"Unless Australia is going to descend to the rule of men, rather than uphold the rule of law, the law is what people determine through their democratic procedures and institutions. The operative principle is called the will of the people, or the consent of the governed. It is a principle that apparently needs to be defended from time to time from the marauders who would attempt to impose top down authoritarianism on the people. What will it be - democracy or tyranny?" (Stan Stanfield, Palm Beach, Sydney, N.S.W.)


from The Australian, June 2nd
The prospect of racial vilification laws should horrify Australians. "Legislation does not and will not change attitudes, a racial vilification law will simply drive such attitudes underground, where they will simmer and become more dangerous. "Had there been such laws in Bosnia, would it have stopped the bloodshed? Or in Rwanda? Would such a law have saved the lives of thousands of innocent people? Did such laws in Britain stop racial riots? "Do they stop people from whispering behind closed doors the resentment they feel towards the changing of their national character to appease minorities? Will these laws outlaw organisations like the National Front or the People Against Further Immigration Party? These organisations may be anathema to most Australians, but they have a right to exist.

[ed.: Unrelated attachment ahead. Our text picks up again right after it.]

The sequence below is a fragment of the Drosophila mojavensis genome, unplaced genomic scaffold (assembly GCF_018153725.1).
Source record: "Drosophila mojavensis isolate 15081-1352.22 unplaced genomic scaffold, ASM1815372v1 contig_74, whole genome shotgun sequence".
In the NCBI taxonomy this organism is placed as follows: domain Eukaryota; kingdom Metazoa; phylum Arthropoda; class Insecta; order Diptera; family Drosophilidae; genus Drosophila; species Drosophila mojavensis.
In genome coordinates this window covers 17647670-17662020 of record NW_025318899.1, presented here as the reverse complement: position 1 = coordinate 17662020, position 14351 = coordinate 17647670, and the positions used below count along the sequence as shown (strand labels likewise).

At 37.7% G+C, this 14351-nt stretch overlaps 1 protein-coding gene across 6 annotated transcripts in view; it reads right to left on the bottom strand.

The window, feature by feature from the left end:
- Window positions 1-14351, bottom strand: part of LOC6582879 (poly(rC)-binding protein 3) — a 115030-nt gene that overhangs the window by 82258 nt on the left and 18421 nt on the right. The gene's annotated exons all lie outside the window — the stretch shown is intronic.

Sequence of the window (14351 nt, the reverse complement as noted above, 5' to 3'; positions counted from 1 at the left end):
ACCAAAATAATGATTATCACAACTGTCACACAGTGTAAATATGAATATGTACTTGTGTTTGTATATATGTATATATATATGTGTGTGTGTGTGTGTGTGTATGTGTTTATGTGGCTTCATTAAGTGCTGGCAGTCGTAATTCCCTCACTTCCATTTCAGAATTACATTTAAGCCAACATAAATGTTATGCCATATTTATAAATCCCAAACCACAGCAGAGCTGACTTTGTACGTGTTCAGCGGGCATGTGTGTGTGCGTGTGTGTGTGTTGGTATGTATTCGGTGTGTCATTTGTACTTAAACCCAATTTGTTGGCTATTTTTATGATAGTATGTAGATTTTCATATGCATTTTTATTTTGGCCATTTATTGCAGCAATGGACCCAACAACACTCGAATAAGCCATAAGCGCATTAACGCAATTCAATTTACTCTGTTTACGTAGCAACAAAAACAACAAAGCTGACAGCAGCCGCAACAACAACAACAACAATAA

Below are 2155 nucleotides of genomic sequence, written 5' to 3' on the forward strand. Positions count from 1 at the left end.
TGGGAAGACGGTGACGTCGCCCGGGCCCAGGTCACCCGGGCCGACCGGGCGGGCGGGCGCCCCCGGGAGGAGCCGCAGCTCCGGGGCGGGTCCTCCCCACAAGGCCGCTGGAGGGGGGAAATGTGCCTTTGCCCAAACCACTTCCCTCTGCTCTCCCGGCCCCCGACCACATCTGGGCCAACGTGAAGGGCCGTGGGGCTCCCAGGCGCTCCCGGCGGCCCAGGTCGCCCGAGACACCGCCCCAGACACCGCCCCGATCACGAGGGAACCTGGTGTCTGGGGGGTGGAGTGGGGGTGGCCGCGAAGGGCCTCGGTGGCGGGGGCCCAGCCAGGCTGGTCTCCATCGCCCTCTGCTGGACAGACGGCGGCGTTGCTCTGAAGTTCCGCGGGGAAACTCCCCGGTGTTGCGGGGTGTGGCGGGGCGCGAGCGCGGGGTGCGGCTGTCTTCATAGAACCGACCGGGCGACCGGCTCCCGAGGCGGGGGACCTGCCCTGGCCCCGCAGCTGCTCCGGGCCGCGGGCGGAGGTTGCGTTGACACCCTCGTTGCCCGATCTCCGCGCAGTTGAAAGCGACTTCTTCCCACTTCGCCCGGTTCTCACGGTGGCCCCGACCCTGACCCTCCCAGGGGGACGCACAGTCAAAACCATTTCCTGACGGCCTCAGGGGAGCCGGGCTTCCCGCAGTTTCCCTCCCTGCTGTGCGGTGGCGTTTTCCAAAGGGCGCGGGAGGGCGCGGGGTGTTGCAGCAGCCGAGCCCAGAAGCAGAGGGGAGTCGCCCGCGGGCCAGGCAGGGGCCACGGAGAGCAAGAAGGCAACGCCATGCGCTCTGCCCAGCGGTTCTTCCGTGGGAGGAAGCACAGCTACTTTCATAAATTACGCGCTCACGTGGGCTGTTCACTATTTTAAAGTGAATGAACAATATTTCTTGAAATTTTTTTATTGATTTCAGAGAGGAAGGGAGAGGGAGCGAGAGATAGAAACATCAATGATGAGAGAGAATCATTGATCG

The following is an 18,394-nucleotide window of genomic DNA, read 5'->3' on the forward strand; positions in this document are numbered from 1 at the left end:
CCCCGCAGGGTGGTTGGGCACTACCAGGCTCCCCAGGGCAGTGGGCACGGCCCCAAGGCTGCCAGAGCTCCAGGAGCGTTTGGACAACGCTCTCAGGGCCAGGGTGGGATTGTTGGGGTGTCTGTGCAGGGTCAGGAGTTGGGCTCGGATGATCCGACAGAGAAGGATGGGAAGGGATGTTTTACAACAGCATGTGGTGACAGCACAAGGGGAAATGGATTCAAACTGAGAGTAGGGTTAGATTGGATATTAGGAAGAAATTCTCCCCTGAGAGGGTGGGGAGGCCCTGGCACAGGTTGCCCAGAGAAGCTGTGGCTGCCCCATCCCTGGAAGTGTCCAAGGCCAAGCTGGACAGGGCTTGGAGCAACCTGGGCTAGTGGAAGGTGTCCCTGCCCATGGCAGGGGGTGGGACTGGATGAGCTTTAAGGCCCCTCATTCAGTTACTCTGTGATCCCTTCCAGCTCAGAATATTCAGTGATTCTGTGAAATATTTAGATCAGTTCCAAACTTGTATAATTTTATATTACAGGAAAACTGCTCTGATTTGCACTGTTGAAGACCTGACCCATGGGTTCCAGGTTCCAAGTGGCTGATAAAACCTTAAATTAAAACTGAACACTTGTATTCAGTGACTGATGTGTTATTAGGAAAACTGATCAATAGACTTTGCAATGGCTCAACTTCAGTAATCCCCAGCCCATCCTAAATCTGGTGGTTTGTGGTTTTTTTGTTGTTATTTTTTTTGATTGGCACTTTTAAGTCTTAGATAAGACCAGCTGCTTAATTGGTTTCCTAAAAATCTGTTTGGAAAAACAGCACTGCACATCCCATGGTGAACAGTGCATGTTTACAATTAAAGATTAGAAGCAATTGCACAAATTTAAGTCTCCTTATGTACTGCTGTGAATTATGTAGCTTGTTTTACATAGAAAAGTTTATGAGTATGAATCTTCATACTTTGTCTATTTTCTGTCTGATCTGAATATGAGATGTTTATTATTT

"Already any reasoned discussion on immigration is treated with cries of facist, designed to shout down freedom of expression. "If the racial vilification laws are simply to apply to racial violence, regardless of where it is directed, and already has laws to deal with it. "Racism is a perception, not a crime. Is the term Pommy Bastard any less insulting than Black Bastard, or is it just perceived to be so? Who then is to be the arbiter on perception?

Any ruling on racism will of itself cause further prejudice and anger. "Already the workplace has become a dangerous minefield of oppression. Men are afraid to speak to women in other than a very formal manner because they may be accused of sexual harassment. Chivalry is considered to be sexist. Our language has even been changed to mollify the militant few who feel threatened by it. 'Political correctness' has become the buzzword of the day, and we are forced to abide by ridiculous versions of this philosophy.

"Perhaps by the time Australians come to the realisation that they have no freedom at all, this letters page will no longer exist, for freedom of speech is the only weapon against the social engineering we are being subjected to." (Patricia M. Smith, Mt.Eliza, Vic.)

© Published by the Australian League of Rights, P.O. Box 27 Happy Valley, SA 5159